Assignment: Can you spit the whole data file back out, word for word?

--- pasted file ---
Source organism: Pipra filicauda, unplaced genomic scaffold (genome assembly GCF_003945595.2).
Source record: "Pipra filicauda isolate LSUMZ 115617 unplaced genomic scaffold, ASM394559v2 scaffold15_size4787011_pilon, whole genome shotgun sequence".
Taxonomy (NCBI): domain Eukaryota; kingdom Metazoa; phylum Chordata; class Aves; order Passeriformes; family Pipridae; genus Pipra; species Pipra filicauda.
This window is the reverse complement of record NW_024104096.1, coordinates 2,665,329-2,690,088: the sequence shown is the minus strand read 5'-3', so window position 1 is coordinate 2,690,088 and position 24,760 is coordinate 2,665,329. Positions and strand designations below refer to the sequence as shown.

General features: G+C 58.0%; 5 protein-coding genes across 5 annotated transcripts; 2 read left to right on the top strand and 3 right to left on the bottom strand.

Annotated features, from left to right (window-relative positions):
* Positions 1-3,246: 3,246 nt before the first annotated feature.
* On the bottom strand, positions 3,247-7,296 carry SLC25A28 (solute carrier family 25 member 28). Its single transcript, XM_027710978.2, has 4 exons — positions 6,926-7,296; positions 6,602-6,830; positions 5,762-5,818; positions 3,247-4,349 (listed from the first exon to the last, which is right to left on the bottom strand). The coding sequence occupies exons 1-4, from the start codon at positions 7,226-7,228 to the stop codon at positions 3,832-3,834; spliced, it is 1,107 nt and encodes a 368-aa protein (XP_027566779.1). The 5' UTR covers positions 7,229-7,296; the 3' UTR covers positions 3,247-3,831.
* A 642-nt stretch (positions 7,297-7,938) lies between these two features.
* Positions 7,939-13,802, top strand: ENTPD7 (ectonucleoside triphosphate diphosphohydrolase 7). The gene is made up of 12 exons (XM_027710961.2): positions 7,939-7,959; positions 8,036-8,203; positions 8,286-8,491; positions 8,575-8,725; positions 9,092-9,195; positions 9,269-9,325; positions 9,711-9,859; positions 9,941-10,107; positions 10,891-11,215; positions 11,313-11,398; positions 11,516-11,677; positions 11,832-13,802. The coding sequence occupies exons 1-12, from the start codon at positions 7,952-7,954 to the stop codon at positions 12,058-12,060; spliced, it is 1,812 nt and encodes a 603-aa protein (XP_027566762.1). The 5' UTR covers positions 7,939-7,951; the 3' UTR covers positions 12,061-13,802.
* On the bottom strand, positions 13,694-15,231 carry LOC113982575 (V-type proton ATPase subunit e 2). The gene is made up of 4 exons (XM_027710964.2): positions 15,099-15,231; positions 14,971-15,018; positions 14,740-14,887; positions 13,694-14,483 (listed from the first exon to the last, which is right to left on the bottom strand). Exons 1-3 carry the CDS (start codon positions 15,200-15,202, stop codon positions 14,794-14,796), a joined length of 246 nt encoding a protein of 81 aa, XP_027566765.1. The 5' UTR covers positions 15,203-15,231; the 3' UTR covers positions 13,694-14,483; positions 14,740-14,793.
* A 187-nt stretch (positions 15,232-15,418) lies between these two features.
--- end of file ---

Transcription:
Source organism: Pipra filicauda, unplaced genomic scaffold (genome assembly GCF_003945595.2).
Source record: "Pipra filicauda isolate LSUMZ 115617 unplaced genomic scaffold, ASM394559v2 scaffold15_size4787011_pilon, whole genome shotgun sequence".
Taxonomy (NCBI): domain Eukaryota; kingdom Metazoa; phylum Chordata; class Aves; order Passeriformes; family Pipridae; genus Pipra; species Pipra filicauda.
This window is the reverse complement of record NW_024104096.1, coordinates 2,665,329-2,690,088: the sequence shown is the minus strand read 5'-3', so window position 1 is coordinate 2,690,088 and position 24,760 is coordinate 2,665,329. Positions and strand designations below refer to the sequence as shown.

General features: G+C 58.0%; 5 protein-coding genes across 5 annotated transcripts; 2 read left to right on the top strand and 3 right to left on the bottom strand.

Annotated features, from left to right (window-relative positions):
* Positions 1-3,246: 3,246 nt before the first annotated feature.
* On the bottom strand, positions 3,247-7,296 carry SLC25A28 (solute carrier family 25 member 28). Its single transcript, XM_027710978.2, has 4 exons — positions 6,926-7,296; positions 6,602-6,830; positions 5,762-5,818; positions 3,247-4,349 (listed from the first exon to the last, which is right to left on the bottom strand). The coding sequence occupies exons 1-4, from the start codon at positions 7,226-7,228 to the stop codon at positions 3,832-3,834; spliced, it is 1,107 nt and encodes a 368-aa protein (XP_027566779.1). The 5' UTR covers positions 7,229-7,296; the 3' UTR covers positions 3,247-3,831.
* A 642-nt stretch (positions 7,297-7,938) lies between these two features.
* Positions 7,939-13,802, top strand: ENTPD7 (ectonucleoside triphosphate diphosphohydrolase 7). The gene is made up of 12 exons (XM_027710961.2): positions 7,939-7,959; positions 8,036-8,203; positions 8,286-8,491; positions 8,575-8,725; positions 9,092-9,195; positions 9,269-9,325; positions 9,711-9,859; positions 9,941-10,107; positions 10,891-11,215; positions 11,313-11,398; positions 11,516-11,677; positions 11,832-13,802. The coding sequence occupies exons 1-12, from the start codon at positions 7,952-7,954 to the stop codon at positions 12,058-12,060; spliced, it is 1,812 nt and encodes a 603-aa protein (XP_027566762.1). The 5' UTR covers positions 7,939-7,951; the 3' UTR covers positions 12,061-13,802.
* On the bottom strand, positions 13,694-15,231 carry LOC113982575 (V-type proton ATPase subunit e 2). The gene is made up of 4 exons (XM_027710964.2): positions 15,099-15,231; positions 14,971-15,018; positions 14,740-14,887; positions 13,694-14,483 (listed from the first exon to the last, which is right to left on the bottom strand). Exons 1-3 carry the CDS (start codon positions 15,200-15,202, stop codon positions 14,794-14,796), a joined length of 246 nt encoding a protein of 81 aa, XP_027566765.1. The 5' UTR covers positions 15,203-15,231; the 3' UTR covers positions 13,694-14,483; positions 14,740-14,793.
* A 187-nt stretch (positions 15,232-15,418) lies between these two features.